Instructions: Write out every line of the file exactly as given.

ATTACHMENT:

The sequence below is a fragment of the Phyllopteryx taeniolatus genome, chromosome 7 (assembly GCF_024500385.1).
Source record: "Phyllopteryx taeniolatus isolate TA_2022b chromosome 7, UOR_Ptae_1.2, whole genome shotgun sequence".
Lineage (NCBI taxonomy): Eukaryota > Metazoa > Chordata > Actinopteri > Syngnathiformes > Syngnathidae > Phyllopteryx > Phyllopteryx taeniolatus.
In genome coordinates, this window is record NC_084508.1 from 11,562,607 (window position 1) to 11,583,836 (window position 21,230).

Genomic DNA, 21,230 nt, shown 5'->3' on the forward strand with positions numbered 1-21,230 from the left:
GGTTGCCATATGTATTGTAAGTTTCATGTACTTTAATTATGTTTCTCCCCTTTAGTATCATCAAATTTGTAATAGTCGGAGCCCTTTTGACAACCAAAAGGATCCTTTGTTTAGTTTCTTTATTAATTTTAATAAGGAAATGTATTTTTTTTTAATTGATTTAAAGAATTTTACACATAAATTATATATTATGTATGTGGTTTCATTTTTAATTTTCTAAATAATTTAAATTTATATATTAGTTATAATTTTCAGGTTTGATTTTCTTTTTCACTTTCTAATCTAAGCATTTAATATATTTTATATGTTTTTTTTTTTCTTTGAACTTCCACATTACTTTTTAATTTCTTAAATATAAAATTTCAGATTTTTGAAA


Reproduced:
The sequence below is a fragment of the Phyllopteryx taeniolatus genome, chromosome 7 (assembly GCF_024500385.1).
Source record: "Phyllopteryx taeniolatus isolate TA_2022b chromosome 7, UOR_Ptae_1.2, whole genome shotgun sequence".
Lineage (NCBI taxonomy): Eukaryota > Metazoa > Chordata > Actinopteri > Syngnathiformes > Syngnathidae > Phyllopteryx > Phyllopteryx taeniolatus.
In genome coordinates, this window is record NC_084508.1 from 11,562,607 (window position 1) to 11,583,836 (window position 21,230).

Genomic DNA, 21,230 nt, shown 5'->3' on the forward strand with positions numbered 1-21,230 from the left:
GGTTGCCATATGTATTGTAAGTTTCATGTACTTTAATTATGTTTCTCCCCTTTAGTATCATCAAATTTGTAATAGTCGGAGCCCTTTTGACAACCAAAAGGATCCTTTGTTTAGTTTCTTTATTAATTTTAATAAGGAAATGTATTTTTTTTTAATTGATTTAAAGAATTTTACACATAAATTATATATTATGTATGTGGTTTCATTTTTAATTTTCTAAATAATTTAAATTTATATATTAGTTATAATTTTCAGGTTTGATTTTCTTTTTCACTTTCTAATCTAAGCATTTAATATATTTTATATGTTTTTTTTTTTCTTTGAACTTCCACATTACTTTTTAATTTCTTAAATATAAAATTTCAGATTTTTGAAA